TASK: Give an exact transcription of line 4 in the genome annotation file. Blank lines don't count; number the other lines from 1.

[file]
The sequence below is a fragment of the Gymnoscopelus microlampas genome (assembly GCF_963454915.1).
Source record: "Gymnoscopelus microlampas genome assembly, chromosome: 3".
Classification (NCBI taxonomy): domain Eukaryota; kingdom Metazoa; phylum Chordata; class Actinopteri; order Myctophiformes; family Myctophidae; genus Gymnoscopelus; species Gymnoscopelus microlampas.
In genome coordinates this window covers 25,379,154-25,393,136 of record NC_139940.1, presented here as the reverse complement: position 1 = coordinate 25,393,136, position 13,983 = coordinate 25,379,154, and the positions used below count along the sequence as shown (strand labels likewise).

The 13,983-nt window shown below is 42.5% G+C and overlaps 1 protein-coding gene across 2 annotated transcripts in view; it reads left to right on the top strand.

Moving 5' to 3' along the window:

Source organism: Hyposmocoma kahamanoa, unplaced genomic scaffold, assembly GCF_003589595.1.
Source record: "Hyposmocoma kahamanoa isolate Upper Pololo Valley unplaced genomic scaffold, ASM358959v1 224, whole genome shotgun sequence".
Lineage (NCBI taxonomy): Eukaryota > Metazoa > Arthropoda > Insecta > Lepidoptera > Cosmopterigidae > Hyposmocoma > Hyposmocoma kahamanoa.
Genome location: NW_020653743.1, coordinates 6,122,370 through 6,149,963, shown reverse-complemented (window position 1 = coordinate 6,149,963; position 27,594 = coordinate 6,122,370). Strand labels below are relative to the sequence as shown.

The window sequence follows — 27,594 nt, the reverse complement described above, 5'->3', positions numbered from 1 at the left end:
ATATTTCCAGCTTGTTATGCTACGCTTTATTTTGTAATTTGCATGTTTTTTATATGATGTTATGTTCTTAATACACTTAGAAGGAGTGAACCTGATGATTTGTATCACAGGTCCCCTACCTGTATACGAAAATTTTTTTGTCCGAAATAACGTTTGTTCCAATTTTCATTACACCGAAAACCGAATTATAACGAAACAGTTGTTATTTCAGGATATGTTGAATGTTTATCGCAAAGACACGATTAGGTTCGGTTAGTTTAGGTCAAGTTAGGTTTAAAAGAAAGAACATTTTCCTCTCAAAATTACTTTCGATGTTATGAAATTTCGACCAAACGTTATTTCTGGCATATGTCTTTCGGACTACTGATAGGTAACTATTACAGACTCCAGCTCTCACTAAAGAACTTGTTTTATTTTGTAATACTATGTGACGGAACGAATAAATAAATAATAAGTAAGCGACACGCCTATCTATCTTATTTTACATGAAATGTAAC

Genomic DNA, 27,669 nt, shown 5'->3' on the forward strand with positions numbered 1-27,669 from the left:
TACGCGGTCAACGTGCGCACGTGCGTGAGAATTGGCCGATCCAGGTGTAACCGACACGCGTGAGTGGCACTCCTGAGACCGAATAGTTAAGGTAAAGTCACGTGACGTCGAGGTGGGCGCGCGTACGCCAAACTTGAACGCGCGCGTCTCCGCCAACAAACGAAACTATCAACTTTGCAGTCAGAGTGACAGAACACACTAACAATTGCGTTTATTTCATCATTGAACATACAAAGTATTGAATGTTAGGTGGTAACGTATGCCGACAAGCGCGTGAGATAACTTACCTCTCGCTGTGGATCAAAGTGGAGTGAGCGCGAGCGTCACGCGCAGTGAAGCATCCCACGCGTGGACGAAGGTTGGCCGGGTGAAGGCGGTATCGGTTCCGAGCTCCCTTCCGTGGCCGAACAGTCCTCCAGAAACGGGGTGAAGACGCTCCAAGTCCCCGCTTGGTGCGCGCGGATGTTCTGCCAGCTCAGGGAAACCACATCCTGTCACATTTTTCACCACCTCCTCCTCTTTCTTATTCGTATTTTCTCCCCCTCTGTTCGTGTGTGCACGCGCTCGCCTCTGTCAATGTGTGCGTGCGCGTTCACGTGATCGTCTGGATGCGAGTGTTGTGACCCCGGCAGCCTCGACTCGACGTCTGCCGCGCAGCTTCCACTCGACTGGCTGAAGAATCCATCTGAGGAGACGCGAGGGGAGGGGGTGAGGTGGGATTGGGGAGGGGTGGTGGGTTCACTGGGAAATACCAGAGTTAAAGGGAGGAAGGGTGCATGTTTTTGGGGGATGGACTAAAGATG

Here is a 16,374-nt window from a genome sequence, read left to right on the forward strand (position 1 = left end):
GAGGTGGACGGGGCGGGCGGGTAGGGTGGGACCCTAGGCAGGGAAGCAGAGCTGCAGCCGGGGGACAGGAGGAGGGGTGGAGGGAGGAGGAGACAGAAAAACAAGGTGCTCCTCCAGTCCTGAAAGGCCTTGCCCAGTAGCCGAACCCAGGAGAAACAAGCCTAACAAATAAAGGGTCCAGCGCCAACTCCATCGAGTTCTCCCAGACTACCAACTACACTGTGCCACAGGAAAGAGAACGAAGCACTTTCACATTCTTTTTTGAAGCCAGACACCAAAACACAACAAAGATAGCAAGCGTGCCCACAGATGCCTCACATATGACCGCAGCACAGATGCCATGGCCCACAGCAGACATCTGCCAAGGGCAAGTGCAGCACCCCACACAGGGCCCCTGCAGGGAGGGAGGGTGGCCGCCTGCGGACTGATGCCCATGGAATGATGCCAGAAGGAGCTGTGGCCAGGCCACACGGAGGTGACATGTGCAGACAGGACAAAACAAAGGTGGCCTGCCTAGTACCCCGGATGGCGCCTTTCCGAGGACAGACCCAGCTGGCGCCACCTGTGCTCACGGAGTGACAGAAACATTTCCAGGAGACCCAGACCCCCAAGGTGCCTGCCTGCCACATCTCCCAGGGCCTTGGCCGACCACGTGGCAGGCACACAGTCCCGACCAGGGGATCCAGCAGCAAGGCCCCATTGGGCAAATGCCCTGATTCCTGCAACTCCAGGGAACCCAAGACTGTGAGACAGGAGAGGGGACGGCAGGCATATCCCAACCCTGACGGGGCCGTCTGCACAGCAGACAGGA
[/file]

In genome coordinates this window covers 25,379,154-25,393,136 of record NC_139940.1, presented here as the reverse complement: position 1 = coordinate 25,393,136, position 13,983 = coordinate 25,379,154, and the positions used below count along the sequence as shown (strand labels likewise).